Introduction

Non-gonococcal urethritis (NGU) is an inflammation of the urethra caused by some pathogens including Chlamydia, Mycoplasma Genitalium, and Ureaplasma Urealyticum except Gonorrhoea through sexual contact. The symptoms of NGU include a slight burning and pain during urination.

Chlamydia

Chlamydia is the leading reason for infecting NGU (accounting for 50% of NGU cases). Chlamydia is bacteria that can be found in the semen and vaginal fluids, but it can also live in the cells of cervix, the urethra, the rectum and sometimes the throat and eyes. As it can be easily transmitted through sexual contact, any sexually active people, even without multiple sexual partners, can be easily infected and spread the bacteria by the secretion of human fluid.

Mycoplasma Genitalium and Ureaplasma Urealyticum

Mycoplasma Genitalium and Ureaplasma Urealyticum can live in the body without causing symptoms. However, when they multiply quickly, it leads to an inflammation of the urethra. Being ill or stressed could also cause the infection. Up to 10% of cases of NGU are caused by ureaplasma urealyticum, and up to 25% by mycoplasma genitalium. It is generally believed that these organisms may be transmitted sexually.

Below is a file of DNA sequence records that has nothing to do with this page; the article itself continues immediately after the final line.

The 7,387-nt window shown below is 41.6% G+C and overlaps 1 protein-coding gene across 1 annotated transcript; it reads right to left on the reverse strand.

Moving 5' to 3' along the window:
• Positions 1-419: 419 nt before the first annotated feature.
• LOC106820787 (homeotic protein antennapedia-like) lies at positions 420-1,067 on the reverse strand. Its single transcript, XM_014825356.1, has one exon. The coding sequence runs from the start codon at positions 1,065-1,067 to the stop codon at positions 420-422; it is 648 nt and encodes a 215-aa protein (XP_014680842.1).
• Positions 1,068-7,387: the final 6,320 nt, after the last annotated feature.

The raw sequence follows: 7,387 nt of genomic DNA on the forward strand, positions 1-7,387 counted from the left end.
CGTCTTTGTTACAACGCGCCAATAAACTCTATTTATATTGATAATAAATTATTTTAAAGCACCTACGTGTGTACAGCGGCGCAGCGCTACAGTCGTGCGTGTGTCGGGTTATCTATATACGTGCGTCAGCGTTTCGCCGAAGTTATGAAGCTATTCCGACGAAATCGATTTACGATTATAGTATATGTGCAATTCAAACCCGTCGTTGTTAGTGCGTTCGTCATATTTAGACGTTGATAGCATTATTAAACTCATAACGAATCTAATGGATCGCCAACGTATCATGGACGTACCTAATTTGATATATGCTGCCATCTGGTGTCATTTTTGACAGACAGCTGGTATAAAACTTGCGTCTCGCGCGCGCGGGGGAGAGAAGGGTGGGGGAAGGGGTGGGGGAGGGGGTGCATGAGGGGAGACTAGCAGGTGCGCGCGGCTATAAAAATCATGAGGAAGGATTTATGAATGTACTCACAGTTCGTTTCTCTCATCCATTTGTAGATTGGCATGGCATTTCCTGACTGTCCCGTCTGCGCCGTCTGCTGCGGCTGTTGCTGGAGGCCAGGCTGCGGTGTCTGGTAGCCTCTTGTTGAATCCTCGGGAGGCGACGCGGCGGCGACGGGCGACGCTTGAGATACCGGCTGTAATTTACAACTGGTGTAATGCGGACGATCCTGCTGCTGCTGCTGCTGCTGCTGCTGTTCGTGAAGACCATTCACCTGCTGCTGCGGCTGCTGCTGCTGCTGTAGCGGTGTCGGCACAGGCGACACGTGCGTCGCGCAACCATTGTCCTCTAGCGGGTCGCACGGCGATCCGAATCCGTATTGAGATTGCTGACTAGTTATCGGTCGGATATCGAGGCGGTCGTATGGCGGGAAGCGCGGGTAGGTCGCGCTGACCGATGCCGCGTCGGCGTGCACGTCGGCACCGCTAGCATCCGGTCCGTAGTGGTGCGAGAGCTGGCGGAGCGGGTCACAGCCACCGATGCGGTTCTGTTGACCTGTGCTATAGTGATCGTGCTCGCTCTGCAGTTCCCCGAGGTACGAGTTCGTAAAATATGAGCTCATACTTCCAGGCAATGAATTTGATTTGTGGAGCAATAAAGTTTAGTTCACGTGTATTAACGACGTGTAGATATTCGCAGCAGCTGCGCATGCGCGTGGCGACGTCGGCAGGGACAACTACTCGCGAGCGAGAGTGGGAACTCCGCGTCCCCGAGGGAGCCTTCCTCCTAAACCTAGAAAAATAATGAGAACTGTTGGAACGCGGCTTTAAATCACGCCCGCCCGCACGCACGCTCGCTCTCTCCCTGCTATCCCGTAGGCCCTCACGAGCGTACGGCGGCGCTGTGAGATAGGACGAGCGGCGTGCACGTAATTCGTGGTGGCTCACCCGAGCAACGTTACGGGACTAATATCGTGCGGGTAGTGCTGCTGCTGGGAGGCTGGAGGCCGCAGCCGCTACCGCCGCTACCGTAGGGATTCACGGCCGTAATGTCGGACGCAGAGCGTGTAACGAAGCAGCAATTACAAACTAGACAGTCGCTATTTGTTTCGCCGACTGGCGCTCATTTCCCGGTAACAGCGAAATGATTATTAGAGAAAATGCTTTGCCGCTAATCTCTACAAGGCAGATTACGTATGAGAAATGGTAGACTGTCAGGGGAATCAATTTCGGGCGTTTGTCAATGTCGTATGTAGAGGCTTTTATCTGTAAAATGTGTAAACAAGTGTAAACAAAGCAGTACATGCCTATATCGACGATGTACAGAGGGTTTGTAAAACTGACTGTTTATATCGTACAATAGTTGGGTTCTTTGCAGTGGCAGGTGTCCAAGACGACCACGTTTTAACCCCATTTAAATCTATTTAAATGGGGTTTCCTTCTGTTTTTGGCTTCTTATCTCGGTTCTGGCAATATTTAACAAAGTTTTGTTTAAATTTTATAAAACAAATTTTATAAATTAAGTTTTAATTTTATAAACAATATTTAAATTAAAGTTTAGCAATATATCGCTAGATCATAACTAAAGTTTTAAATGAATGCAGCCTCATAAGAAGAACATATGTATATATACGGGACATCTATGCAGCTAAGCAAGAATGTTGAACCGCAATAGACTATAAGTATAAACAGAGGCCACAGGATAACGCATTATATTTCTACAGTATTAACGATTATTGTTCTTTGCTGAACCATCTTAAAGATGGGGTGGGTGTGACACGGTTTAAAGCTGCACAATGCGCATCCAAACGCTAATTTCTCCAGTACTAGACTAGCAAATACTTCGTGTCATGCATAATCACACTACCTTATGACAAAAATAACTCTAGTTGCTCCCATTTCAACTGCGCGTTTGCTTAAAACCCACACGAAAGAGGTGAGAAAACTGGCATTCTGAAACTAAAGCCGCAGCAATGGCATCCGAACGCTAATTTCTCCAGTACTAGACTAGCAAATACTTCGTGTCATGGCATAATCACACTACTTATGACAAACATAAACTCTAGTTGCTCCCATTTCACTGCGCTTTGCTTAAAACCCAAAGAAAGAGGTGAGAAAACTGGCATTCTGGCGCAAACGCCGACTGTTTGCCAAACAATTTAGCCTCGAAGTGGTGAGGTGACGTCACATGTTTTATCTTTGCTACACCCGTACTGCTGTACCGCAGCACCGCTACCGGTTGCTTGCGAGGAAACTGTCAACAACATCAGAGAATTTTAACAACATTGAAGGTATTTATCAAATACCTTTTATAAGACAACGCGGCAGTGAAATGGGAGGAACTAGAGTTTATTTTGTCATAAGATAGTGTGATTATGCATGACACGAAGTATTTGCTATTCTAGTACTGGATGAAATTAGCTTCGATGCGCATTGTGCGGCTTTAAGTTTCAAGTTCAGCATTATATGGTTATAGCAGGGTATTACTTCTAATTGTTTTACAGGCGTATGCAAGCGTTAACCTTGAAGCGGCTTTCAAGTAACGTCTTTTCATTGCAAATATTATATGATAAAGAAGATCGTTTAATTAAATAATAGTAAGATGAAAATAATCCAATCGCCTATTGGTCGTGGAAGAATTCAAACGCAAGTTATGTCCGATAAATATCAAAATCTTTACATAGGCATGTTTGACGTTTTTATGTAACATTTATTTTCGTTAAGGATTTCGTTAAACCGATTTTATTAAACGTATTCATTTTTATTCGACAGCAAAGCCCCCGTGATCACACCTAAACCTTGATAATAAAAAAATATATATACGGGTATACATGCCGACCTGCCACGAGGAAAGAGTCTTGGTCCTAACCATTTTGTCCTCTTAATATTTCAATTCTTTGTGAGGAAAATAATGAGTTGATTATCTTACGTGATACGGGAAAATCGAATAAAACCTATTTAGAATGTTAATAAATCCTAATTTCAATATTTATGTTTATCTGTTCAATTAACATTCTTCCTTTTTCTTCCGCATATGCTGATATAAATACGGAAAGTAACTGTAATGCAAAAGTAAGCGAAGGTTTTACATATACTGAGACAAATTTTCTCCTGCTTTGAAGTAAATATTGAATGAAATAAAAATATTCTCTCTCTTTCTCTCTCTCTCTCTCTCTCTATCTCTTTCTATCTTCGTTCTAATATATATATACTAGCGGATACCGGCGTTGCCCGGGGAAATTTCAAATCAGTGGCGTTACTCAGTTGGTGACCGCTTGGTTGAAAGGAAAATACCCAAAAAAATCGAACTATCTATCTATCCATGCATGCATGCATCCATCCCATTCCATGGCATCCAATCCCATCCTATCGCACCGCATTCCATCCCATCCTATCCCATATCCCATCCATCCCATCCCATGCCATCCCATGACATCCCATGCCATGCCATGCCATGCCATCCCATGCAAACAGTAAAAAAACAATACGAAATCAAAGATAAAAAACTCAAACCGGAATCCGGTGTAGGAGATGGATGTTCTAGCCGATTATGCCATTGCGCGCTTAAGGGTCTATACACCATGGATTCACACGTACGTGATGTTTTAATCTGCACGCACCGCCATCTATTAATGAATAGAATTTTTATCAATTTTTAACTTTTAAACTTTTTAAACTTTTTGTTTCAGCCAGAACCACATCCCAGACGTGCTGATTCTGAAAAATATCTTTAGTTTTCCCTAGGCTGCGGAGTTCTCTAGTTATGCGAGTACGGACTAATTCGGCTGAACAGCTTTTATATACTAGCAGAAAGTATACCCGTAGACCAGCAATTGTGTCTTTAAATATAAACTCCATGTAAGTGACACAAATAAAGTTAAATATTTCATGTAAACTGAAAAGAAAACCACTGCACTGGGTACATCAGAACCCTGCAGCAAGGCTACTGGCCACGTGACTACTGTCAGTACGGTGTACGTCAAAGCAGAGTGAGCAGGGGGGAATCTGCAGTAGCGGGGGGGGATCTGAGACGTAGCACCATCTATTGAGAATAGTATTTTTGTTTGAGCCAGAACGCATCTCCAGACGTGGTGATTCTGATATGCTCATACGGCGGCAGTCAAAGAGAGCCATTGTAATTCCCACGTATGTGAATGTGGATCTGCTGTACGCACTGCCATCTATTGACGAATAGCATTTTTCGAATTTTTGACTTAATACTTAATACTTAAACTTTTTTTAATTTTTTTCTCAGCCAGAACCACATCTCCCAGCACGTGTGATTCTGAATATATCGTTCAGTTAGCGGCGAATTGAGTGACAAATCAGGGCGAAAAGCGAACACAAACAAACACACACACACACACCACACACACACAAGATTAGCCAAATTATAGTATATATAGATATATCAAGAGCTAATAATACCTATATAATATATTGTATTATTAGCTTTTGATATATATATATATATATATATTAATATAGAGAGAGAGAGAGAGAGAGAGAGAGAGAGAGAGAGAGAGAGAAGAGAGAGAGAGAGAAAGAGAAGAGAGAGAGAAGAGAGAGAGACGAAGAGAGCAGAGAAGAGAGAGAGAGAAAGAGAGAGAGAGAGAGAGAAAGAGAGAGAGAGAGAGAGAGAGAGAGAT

Symptoms

The incubation period for NGU is normally 7-21 days. The signs and symptoms are shown in various periods, subject to the cause of the infection. Usually, they appear within 2-4 weeks after infection, but sometimes it only takes a day or two. In mild cases, symptoms may not show up for several months.

Symptoms of Men:

  • Pain or a burning sensation when urinate
  • A white or cloudy watery discharge from the tip of the penis
  • Pain in the testicles

Symptoms of Women:

  • Increase in the amount of vaginal discharge, with inflammation and erosion
  • Polymorphonuclear leucocytes contained in the vaginal discharge (over 10 per field of view in microscopes with high magnification)
  • Itchiness in the vulva with abdominal discomfort

Patients with NGU usually present symptoms and complications which are similar to but milder than that of gonorrhoea, such as inflammation of the vas deferens, vesiculitis, epididymo-orchitis, orchitis, and sterility in men; salpingitis, pelvic inflammatory disease, ectopic pregnancy, and sterility in women.

It is rare if the infection is in the rectum, but it may cause discomfort and discharge if the infection occurs. Infection in the eyes can cause pain, swelling, irritation, and discharge (conjunctivitis). Infection in the throat is uncommon and asymptomatic.

How is NGU passed on

It can be transmitted through sexual contact. Unprotected sex including oral sex, vaginal sex, anal sex, and the sharing of improperly processed sex toys (e.g. using a new condom or clean thoroughly) can cause the infection.

NGU tests
  • You will be asked to provide a urine sample. 
  • If you have had oral or anal sex, our doctors may use a swab to collect cells from your rectum and throat. These swabs are not done routinely
  • If you have conjunctivitis symptoms – discharge from the eye(s) – swabs will also be used to collect cells from your eye(s)
  • A swab looks a bit like a cotton bud but is smaller and rounded. It is wiped over the parts of the body that could be infected to pick up samples of discharge and cell. This only takes a few seconds and is not painful, though it may be uncomfortable for a moment.